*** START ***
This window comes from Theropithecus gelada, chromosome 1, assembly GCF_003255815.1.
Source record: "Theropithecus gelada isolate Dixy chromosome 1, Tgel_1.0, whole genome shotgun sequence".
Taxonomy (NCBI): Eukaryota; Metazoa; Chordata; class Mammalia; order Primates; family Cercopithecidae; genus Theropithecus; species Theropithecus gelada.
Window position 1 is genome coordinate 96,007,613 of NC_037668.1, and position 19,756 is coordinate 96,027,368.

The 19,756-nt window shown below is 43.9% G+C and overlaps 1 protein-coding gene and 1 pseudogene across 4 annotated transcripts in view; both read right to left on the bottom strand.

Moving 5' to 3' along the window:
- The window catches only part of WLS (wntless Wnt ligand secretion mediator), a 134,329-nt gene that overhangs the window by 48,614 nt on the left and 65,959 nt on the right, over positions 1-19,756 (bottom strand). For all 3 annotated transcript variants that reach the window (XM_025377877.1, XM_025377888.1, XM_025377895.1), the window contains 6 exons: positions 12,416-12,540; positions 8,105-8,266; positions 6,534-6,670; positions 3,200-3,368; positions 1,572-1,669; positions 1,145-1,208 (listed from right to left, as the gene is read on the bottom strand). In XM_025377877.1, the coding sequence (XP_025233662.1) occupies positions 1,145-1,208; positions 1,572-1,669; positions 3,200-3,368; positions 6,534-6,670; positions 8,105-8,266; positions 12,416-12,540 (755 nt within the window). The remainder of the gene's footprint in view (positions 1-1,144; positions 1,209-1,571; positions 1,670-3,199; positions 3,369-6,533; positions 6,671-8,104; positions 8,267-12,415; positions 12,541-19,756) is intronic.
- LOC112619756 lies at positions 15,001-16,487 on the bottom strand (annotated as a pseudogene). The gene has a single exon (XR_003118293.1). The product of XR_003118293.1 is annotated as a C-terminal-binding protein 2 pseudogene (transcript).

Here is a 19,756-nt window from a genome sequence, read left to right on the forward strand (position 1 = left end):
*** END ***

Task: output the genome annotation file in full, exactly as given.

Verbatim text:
This window comes from Theropithecus gelada, chromosome 1, assembly GCF_003255815.1.
Source record: "Theropithecus gelada isolate Dixy chromosome 1, Tgel_1.0, whole genome shotgun sequence".
Taxonomy (NCBI): Eukaryota; Metazoa; Chordata; class Mammalia; order Primates; family Cercopithecidae; genus Theropithecus; species Theropithecus gelada.
Window position 1 is genome coordinate 96,007,613 of NC_037668.1, and position 19,756 is coordinate 96,027,368.

The 19,756-nt window shown below is 43.9% G+C and overlaps 1 protein-coding gene and 1 pseudogene across 4 annotated transcripts in view; both read right to left on the bottom strand.

Moving 5' to 3' along the window:
- The window catches only part of WLS (wntless Wnt ligand secretion mediator), a 134,329-nt gene that overhangs the window by 48,614 nt on the left and 65,959 nt on the right, over positions 1-19,756 (bottom strand). For all 3 annotated transcript variants that reach the window (XM_025377877.1, XM_025377888.1, XM_025377895.1), the window contains 6 exons: positions 12,416-12,540; positions 8,105-8,266; positions 6,534-6,670; positions 3,200-3,368; positions 1,572-1,669; positions 1,145-1,208 (listed from right to left, as the gene is read on the bottom strand). In XM_025377877.1, the coding sequence (XP_025233662.1) occupies positions 1,145-1,208; positions 1,572-1,669; positions 3,200-3,368; positions 6,534-6,670; positions 8,105-8,266; positions 12,416-12,540 (755 nt within the window). The remainder of the gene's footprint in view (positions 1-1,144; positions 1,209-1,571; positions 1,670-3,199; positions 3,369-6,533; positions 6,671-8,104; positions 8,267-12,415; positions 12,541-19,756) is intronic.
- LOC112619756 lies at positions 15,001-16,487 on the bottom strand (annotated as a pseudogene). The gene has a single exon (XR_003118293.1). The product of XR_003118293.1 is annotated as a C-terminal-binding protein 2 pseudogene (transcript).

Here is a 19,756-nt window from a genome sequence, read left to right on the forward strand (position 1 = left end):